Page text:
Finding Fireplace Rock
This picture has held a certain fascination for me since I first saw it in W. H. Emory’s Notes of a Military Reconnoissance. Where is this place? How big is it? What does it really look like? It was on the short list of sites I had to find and photograph. So, after locating the expedition’s November 8, 1846 campsite near the Spires (on a December 2000 trip with my father and brothers), we hiked west along the tracks of the Copper Basin Railroad to find Fire Place Rock. Emory describes this area in detail but it takes a little investigation to figure out which of the many cliffs in the area is Fire Place Rock. I’ll attempt to lay out our investigations and reasoning here in a logical and clear manner.
Here is Emory’s complete journal entry for the area we’re examining:
“November 9.  …We started in advance of the command to explore the lower belt of mountains by which we were encompassed. The first thing we noticed in the gorge was a promontory of pitch-stone, against which the river impinged with a fearful force, for it was now descending at a rapid rate. Mounting to the top of the rock, on a beautiful table, we found sunk six or eight perfectly symmetrical and well-turned holes, about ten inches deep and six or eight wide at the top; near one, in a remote place, was a pitch-stone well turned and fashioned like a pestle. These could be nothing else than the corn-mills of long extinct races. Above this bed of pitch-stone, a butte [North Butte] of calcareous sandstone shot up to a great height, in the seams of which were imbedded beautiful crystals of quartz. Turning the sharp angle of the promontory, we discovered a high perpendicular cliff of calcareous spar and baked argillaceous rock, against which the river also butted, seamed so as to represent distinctly the flames of a volcano. On the side of the river opposite the igneous rocks, the butte [South Butte] rose in perpendicular and confused masses.”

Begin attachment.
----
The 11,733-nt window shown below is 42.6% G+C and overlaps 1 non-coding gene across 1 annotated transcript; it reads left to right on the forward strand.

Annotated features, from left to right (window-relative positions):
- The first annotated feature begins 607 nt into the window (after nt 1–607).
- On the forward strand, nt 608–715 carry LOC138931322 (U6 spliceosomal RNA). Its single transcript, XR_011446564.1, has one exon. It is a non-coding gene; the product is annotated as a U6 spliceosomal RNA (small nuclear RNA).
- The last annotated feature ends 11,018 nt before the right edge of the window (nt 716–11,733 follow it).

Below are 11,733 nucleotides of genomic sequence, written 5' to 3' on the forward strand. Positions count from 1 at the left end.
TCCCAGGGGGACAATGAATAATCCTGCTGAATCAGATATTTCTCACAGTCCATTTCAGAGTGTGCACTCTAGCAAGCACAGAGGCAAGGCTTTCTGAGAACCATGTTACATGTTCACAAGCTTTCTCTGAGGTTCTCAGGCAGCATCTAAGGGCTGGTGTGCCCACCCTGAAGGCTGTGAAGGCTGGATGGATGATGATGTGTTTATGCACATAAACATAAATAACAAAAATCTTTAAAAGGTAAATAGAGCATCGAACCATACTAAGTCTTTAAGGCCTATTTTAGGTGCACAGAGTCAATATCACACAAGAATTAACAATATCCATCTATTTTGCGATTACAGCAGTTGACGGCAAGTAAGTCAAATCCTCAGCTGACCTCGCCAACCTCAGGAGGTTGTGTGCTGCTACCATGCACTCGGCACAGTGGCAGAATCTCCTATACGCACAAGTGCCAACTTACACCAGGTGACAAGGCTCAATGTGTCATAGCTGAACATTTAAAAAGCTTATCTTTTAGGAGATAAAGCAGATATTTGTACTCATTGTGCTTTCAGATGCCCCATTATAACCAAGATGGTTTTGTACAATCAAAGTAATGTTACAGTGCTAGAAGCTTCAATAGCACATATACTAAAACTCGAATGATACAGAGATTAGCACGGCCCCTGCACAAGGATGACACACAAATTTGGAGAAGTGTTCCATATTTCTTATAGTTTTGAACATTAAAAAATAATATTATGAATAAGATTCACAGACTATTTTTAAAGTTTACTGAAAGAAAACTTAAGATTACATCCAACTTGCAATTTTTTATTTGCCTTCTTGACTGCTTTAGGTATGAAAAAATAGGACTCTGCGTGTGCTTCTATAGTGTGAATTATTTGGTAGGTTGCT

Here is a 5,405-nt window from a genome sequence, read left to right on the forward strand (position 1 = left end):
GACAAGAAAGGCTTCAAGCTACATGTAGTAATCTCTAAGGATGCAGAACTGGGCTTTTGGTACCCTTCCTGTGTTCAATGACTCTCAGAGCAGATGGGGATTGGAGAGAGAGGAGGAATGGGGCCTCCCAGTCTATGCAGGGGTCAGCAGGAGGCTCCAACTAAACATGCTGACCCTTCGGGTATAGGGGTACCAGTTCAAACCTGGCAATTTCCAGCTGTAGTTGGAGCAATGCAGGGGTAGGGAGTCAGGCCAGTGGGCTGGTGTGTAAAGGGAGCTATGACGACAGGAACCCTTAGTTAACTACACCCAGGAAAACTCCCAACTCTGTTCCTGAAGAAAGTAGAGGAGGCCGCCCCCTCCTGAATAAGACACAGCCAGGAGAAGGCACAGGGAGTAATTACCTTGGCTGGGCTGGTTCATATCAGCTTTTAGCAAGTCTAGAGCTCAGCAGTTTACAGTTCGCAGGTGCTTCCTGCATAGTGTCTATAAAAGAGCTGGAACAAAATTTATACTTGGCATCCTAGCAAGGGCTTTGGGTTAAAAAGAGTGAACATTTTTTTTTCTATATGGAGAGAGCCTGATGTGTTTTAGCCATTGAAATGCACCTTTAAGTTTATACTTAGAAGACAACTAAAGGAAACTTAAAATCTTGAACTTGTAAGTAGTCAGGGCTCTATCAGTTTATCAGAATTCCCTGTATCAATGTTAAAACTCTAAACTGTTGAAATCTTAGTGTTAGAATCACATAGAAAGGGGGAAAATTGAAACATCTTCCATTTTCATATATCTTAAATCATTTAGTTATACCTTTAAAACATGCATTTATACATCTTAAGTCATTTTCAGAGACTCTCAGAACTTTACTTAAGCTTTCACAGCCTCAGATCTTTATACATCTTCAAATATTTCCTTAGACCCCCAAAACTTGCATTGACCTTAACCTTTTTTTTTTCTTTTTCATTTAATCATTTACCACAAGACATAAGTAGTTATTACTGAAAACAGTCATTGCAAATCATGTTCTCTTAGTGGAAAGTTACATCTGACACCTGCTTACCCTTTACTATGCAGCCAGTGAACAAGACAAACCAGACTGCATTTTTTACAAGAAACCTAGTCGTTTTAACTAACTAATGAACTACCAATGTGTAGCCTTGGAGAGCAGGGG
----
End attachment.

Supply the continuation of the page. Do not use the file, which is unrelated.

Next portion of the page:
Here’s an aerial photo of the area with each cliff numbered:
Seven possible cliffs within a mile. Emory’s “promontory of pitch-stone” [glassy rhyolite] is the dike that the river horseshoe flows around. He mentions the “fireplace” after passing the promontory, so cliffs 1-3 are disqualified. I visited this area twice to see if any of these cliffs match the picture. The only possible fit for the shape of the rock was number 7 but it lacked the swirls and dramatic coloring of the description.
A little research provided an answer. There is a railroad track built at the base of these cliffs with a tunnel through the promontory. This line serves the copper mine at Mineral Creek. David Myrick’s Railroads of Arizona has a section on the building of this rail line and its tunnel. He mentions that the face of the cliffs had to be blasted away on the western approach to the tunnel. The dramatic face of Fireplace Rock now makes up the rubble in the railroad bed at its base.